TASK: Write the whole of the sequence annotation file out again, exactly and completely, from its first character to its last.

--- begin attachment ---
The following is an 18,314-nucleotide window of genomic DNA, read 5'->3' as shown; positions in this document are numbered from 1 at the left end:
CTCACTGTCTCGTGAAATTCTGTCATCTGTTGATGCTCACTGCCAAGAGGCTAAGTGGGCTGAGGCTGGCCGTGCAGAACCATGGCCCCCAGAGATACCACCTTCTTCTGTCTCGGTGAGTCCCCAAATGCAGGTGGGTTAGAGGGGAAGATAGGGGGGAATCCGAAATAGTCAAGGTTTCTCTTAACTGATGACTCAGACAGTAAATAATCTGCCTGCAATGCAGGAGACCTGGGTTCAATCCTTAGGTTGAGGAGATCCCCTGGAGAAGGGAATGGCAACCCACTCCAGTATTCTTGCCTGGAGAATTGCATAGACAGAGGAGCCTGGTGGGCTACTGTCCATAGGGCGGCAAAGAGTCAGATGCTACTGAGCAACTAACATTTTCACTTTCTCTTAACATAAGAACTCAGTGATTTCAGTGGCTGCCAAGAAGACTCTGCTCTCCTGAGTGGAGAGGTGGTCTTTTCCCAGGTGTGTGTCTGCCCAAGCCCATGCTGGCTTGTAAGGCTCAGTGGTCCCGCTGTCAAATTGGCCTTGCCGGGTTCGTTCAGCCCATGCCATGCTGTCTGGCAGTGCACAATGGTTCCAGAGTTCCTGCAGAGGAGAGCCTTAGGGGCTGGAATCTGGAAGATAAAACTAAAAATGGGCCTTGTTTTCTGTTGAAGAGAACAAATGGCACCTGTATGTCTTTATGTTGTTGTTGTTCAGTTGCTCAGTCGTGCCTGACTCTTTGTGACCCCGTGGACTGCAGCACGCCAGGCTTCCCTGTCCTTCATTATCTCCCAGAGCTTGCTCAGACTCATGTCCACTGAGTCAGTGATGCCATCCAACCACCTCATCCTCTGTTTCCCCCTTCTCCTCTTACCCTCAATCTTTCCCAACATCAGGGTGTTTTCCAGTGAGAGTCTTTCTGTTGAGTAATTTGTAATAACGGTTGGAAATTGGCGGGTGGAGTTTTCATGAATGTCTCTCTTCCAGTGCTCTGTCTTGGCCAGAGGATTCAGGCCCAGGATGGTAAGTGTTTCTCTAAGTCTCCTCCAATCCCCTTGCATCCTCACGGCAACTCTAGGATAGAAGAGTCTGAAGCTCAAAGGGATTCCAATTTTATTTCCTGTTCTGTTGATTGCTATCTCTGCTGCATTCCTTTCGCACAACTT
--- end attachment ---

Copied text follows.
The following is an 18,314-nucleotide window of genomic DNA, read 5'->3' as shown; positions in this document are numbered from 1 at the left end:
CTCACTGTCTCGTGAAATTCTGTCATCTGTTGATGCTCACTGCCAAGAGGCTAAGTGGGCTGAGGCTGGCCGTGCAGAACCATGGCCCCCAGAGATACCACCTTCTTCTGTCTCGGTGAGTCCCCAAATGCAGGTGGGTTAGAGGGGAAGATAGGGGGGAATCCGAAATAGTCAAGGTTTCTCTTAACTGATGACTCAGACAGTAAATAATCTGCCTGCAATGCAGGAGACCTGGGTTCAATCCTTAGGTTGAGGAGATCCCCTGGAGAAGGGAATGGCAACCCACTCCAGTATTCTTGCCTGGAGAATTGCATAGACAGAGGAGCCTGGTGGGCTACTGTCCATAGGGCGGCAAAGAGTCAGATGCTACTGAGCAACTAACATTTTCACTTTCTCTTAACATAAGAACTCAGTGATTTCAGTGGCTGCCAAGAAGACTCTGCTCTCCTGAGTGGAGAGGTGGTCTTTTCCCAGGTGTGTGTCTGCCCAAGCCCATGCTGGCTTGTAAGGCTCAGTGGTCCCGCTGTCAAATTGGCCTTGCCGGGTTCGTTCAGCCCATGCCATGCTGTCTGGCAGTGCACAATGGTTCCAGAGTTCCTGCAGAGGAGAGCCTTAGGGGCTGGAATCTGGAAGATAAAACTAAAAATGGGCCTTGTTTTCTGTTGAAGAGAACAAATGGCACCTGTATGTCTTTATGTTGTTGTTGTTCAGTTGCTCAGTCGTGCCTGACTCTTTGTGACCCCGTGGACTGCAGCACGCCAGGCTTCCCTGTCCTTCATTATCTCCCAGAGCTTGCTCAGACTCATGTCCACTGAGTCAGTGATGCCATCCAACCACCTCATCCTCTGTTTCCCCCTTCTCCTCTTACCCTCAATCTTTCCCAACATCAGGGTGTTTTCCAGTGAGAGTCTTTCTGTTGAGTAATTTGTAATAACGGTTGGAAATTGGCGGGTGGAGTTTTCATGAATGTCTCTCTTCCAGTGCTCTGTCTTGGCCAGAGGATTCAGGCCCAGGATGGTAAGTGTTTCTCTAAGTCTCCTCCAATCCCCTTGCATCCTCACGGCAACTCTAGGATAGAAGAGTCTGAAGCTCAAAGGGATTCCAATTTTATTTCCTGTTCTGTTGATTGCTATCTCTGCTGCATTCCTTTCGCACAACTT